• We are sorry, but NCBI web applications do not support your browser and may not function properly. More information
Logo of pnasPNASInfo for AuthorsSubscriptionsAboutThis Article
Proc Natl Acad Sci U S A. Oct 25, 2005; 102(43): 15533–15538.
Published online Oct 13, 2005. doi:  10.1073/pnas.0507666102
PMCID: PMC1266138
Genetics

Comparative gene expression analysis of blood and brain provides concurrent validation of SELENBP1 up-regulation in schizophrenia

Abstract

Microarray techniques hold great promise for identifying risk factors for schizophrenia (SZ) but have not yet generated widely reproducible results due to methodological differences between studies and the high risk of type I inferential errors. Here we established a protocol for conservative analysis and interpretation of gene expression data from the dorsolateral prefrontal cortex of SZ patients using statistical and bioinformatic methods that limit false positives. We also compared brain gene expression profiles with those from peripheral blood cells of a separate sample of SZ patients to identify disease-associated genes that generalize across tissues and populations and further substantiate the use of gene expression profiling of blood for detecting valid SZ biomarkers. Implementing this systematic approach, we: (i) discovered 177 putative SZ risk genes in brain, 28 of which map to linked chromosomal loci; (ii) delineated six biological processes and 12 molecular functions that may be particularly disrupted in the illness; (iii) identified 123 putative SZ biomarkers in blood, 6 of which (BTG1, GSK3A, HLA-DRB1, HNRPA3, SELENBP1, and SFRS1) had corresponding differential expression in brain; (iv) verified the differential expression of the strongest candidate SZ biomarker (SELENBP1) in blood; and (v) demonstrated neuronal and glial expression of SELENBP1 protein in brain. The continued application of this approach in other brain regions and populations should facilitate the discovery of highly reliable and reproducible candidate risk genes and biomarkers for SZ. The identification of valid peripheral biomarkers for SZ may ultimately facilitate early identification, intervention, and prevention efforts as well.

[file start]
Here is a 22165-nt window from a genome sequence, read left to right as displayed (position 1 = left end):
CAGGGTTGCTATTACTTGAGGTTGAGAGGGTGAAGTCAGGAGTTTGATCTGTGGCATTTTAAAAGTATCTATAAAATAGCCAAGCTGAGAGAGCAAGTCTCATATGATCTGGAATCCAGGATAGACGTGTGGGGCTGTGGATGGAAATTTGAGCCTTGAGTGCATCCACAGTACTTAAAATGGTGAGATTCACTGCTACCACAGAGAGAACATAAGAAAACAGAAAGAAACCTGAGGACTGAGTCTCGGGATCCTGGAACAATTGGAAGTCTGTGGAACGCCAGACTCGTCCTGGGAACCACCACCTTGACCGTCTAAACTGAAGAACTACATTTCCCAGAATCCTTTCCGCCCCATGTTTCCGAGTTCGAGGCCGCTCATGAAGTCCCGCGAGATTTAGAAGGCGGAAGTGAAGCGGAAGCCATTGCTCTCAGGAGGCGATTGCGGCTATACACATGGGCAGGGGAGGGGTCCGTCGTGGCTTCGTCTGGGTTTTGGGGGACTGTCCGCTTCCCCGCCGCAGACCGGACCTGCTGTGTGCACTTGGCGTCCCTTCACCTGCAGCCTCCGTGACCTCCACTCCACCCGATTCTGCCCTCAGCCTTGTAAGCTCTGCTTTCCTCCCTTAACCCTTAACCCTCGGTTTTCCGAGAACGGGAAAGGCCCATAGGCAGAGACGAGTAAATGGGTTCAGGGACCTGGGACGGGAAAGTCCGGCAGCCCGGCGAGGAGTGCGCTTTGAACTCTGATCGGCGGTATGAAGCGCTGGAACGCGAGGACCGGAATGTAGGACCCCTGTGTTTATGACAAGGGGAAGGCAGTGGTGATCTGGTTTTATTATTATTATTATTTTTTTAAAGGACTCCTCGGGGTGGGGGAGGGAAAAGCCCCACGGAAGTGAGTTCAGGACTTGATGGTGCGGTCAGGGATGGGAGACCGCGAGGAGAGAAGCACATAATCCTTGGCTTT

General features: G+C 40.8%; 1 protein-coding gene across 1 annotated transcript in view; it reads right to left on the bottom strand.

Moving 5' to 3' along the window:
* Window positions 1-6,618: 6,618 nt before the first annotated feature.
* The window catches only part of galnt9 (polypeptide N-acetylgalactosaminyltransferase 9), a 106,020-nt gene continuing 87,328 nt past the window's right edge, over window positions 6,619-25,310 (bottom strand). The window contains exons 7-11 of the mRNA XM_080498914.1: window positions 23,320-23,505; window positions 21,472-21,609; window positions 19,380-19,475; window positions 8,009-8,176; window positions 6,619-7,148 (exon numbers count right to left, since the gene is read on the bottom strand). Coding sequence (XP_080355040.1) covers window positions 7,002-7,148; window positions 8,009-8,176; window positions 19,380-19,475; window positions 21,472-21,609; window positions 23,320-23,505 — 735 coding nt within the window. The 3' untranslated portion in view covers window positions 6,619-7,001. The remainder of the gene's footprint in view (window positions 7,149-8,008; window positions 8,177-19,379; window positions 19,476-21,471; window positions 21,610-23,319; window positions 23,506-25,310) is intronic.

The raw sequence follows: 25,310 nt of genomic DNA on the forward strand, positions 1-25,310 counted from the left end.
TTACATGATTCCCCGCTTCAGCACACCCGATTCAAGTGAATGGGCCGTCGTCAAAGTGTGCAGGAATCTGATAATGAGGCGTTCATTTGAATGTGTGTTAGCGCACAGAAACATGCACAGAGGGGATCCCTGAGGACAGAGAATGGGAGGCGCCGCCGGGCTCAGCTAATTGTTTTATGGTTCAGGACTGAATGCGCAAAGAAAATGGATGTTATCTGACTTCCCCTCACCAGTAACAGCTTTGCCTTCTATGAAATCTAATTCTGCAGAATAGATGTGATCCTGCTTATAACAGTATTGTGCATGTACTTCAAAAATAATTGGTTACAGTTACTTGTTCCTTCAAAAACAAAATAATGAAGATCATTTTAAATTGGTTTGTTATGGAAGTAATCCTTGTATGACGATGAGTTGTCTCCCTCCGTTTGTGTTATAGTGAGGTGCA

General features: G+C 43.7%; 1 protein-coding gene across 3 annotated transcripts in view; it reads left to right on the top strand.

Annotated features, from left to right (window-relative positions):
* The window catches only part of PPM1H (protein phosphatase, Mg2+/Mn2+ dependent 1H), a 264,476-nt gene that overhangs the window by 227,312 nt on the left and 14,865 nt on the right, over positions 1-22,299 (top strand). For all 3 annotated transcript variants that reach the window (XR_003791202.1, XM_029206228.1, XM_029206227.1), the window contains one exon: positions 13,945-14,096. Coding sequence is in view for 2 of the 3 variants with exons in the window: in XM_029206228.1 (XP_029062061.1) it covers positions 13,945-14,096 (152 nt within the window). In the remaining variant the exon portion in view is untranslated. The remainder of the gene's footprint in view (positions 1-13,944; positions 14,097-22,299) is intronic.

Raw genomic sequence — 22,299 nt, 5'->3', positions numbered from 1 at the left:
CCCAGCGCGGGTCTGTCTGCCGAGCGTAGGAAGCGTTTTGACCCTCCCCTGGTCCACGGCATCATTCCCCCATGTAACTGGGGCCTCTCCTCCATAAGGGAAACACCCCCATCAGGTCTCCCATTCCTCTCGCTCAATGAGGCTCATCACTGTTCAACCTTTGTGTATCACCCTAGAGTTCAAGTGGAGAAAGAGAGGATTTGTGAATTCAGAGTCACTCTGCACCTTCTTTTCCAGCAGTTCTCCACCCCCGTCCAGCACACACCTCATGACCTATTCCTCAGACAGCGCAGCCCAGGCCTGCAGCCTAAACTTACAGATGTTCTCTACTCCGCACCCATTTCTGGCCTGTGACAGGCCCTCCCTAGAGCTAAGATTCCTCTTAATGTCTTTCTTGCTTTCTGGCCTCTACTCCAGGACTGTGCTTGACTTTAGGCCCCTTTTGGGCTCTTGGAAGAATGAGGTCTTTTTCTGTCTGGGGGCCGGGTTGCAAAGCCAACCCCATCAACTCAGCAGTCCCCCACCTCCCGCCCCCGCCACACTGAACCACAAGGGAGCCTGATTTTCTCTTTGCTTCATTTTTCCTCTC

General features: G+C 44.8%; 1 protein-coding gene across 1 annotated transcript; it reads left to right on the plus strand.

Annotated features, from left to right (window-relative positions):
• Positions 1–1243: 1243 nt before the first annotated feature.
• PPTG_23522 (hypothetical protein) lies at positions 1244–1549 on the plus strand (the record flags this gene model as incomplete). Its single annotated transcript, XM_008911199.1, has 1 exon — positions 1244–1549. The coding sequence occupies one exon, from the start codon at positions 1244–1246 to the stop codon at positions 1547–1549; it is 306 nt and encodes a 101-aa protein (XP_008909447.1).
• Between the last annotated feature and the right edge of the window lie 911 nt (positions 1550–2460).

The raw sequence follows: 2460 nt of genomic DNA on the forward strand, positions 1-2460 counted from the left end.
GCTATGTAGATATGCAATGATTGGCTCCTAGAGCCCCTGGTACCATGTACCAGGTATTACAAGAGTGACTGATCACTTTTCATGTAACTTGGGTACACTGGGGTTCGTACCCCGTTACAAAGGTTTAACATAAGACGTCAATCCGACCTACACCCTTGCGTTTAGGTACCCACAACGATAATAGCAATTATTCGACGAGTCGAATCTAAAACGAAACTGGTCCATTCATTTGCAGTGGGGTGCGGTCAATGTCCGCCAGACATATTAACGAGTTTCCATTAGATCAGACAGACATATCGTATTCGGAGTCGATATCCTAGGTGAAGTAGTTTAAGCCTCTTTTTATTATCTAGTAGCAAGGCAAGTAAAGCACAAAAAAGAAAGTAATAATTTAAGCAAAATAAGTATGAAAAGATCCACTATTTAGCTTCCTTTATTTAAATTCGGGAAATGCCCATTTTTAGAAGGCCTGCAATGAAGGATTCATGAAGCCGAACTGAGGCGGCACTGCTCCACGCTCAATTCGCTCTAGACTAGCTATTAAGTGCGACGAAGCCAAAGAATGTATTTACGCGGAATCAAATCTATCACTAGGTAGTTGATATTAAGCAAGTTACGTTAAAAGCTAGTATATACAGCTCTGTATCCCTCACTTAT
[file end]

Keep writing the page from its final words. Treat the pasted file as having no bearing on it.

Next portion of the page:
Keywords: microarray, ontology

Schizophrenia (SZ) has a substantial genetic basis (1), but its biological underpinnings remain largely unknown. Early attempts to profile the expression of specific neurochemicals in blood and postmortem brain detected several promising candidate risk factors for SZ (2, 3) that ultimately could not be substantiated (4, 5). Subsequent progress in mapping the human genome increased the viability of candidate gene association studies, which have since proliferated (6). Most candidate genes have been targeted based on their expression within systems widely implicated in the disorder (e.g., dopamine and glutamate neurotransmitter systems), and this approach is essential for clarifying the nature of dysfunction within these recognized candidate pathways; however, it may not be optimal for identifying additional novel risk factors outside of these systems.